Is technology effective for your classroom?

Technology has revolutionized almost every industry we know of. But a significant question educators grapple with today is, does education needs a tech revolution? To begin with here’s the story told by the numbers. According to a 2015 report by the National Center for Education Statistics, 94 percent of children had access to a computer at home but only 64 percent of them had internet access. On the higher education front, a report by Statista says that 81% of students reported technology helping them boost their grades, the most common use being online practice quizzes. This has two implications for educators to consider: technology is widely available and familiar and that it is overwhelmingly used as a means to assess and reinforce learning. Yet, educators are still faced with uncertainty when implementing technology in their classrooms. The question is, why?

 

The role of technology in classrooms is widely debated to this day.

The role of technology in classrooms is widely debated to this day. This report by Harvard’s Derek Bok Center for Teaching and Learning effectively summarizes the dichotomy between those for and against technology. Although it can be viewed as a significant source of distraction for students, the authors warn against dismissing the potential benefits of technology and instead call for integrating it into the classroom. This idea of repurposing technology is gaining traction among educators, evidenced by the increasing support for technology-enabled classrooms aimed at enhancing the learning experience.

Is technology effective in YOUR classroom for YOUR students?

However, it’s important to be cautious. The fact still stands that to a significant degree, every educator has their own teaching style shaped by the nature of the material being discussed. Furthermore, each student has their own set of needs and disadvantages that need to be addressed when considering the role of technology in classrooms. To some, technology might act as a perfect complement in the learning process while for others, lack of access might severely undermine their ability to perform well. Under these constraints, it becomes a challenge of weighing the potential benefits and the costs associated with designing technology use into a course. So in effect, the question now becomes: is technology effective in YOUR classroom for YOUR students?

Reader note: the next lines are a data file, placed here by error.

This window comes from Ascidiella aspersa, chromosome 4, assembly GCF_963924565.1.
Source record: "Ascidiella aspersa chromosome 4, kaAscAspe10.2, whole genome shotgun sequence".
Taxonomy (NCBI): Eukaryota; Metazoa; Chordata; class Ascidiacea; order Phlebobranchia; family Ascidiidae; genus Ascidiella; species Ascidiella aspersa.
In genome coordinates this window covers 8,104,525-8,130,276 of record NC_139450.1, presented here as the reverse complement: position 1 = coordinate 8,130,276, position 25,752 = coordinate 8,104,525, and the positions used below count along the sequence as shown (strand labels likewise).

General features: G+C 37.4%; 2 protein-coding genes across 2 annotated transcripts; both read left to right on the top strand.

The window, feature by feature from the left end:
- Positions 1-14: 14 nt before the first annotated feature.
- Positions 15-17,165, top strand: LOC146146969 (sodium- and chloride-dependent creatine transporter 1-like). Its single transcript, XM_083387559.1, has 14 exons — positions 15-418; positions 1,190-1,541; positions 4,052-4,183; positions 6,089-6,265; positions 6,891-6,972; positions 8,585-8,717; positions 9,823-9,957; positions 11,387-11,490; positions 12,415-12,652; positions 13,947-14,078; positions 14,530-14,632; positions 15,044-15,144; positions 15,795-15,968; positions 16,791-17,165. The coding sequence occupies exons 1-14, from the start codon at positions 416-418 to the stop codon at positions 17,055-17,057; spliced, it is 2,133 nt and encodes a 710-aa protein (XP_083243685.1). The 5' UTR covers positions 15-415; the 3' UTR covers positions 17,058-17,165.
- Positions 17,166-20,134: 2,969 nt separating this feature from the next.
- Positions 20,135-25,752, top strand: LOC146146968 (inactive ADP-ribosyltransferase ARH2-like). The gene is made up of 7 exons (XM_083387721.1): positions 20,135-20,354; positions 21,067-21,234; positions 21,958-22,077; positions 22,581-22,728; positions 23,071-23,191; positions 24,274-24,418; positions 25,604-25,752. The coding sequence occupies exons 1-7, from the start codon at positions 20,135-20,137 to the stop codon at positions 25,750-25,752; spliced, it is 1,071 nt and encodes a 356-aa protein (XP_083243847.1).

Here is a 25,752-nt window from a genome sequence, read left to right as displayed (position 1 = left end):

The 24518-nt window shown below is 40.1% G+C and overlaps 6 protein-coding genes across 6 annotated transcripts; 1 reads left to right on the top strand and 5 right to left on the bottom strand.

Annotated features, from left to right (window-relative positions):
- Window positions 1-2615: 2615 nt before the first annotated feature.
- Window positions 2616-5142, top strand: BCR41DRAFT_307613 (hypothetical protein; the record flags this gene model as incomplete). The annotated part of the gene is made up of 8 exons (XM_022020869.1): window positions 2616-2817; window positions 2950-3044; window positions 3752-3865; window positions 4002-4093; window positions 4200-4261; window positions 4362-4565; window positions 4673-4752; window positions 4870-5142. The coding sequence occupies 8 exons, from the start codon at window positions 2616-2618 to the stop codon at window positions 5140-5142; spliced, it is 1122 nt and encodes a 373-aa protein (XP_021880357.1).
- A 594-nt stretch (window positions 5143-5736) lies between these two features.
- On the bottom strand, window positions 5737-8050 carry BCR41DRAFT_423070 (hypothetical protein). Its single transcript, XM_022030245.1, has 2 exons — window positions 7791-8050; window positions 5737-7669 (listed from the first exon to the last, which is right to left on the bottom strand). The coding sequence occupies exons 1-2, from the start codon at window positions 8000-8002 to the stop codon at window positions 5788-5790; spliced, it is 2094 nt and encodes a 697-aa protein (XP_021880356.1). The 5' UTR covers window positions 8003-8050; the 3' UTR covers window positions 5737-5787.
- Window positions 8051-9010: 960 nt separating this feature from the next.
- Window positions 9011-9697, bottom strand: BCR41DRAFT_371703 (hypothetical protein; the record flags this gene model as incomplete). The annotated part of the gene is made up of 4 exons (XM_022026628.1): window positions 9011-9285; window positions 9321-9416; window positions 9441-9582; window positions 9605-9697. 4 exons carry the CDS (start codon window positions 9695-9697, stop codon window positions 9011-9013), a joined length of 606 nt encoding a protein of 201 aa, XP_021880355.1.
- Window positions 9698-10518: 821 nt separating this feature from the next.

With a dizzying array of options for educators that do want to integrate technology into their classroom, it might seem as though the costs outweigh the benefits. However, research has shown that overall, technology benefits students by accommodating their differences and leveling the playing field. Additionally, when combined with effective in-class instruction, technology use allows educators to bridge the generational gap that affects the medium of education. The next step is to evaluate HOW to incorporate technology into classrooms. Educators are well aware of how they like to teach and what they can expect from their students. Combining this knowledge with what technology can do for them can result in a constructive relationship between teaching, learning, and the classroom environment.

Technology is often polarizing in its effects. In which case, it falls upon educators to decide what works best for them. After all, the classroom is built for students with the hope that they leave in a better state than when they find them.

 

Sagar Shetty

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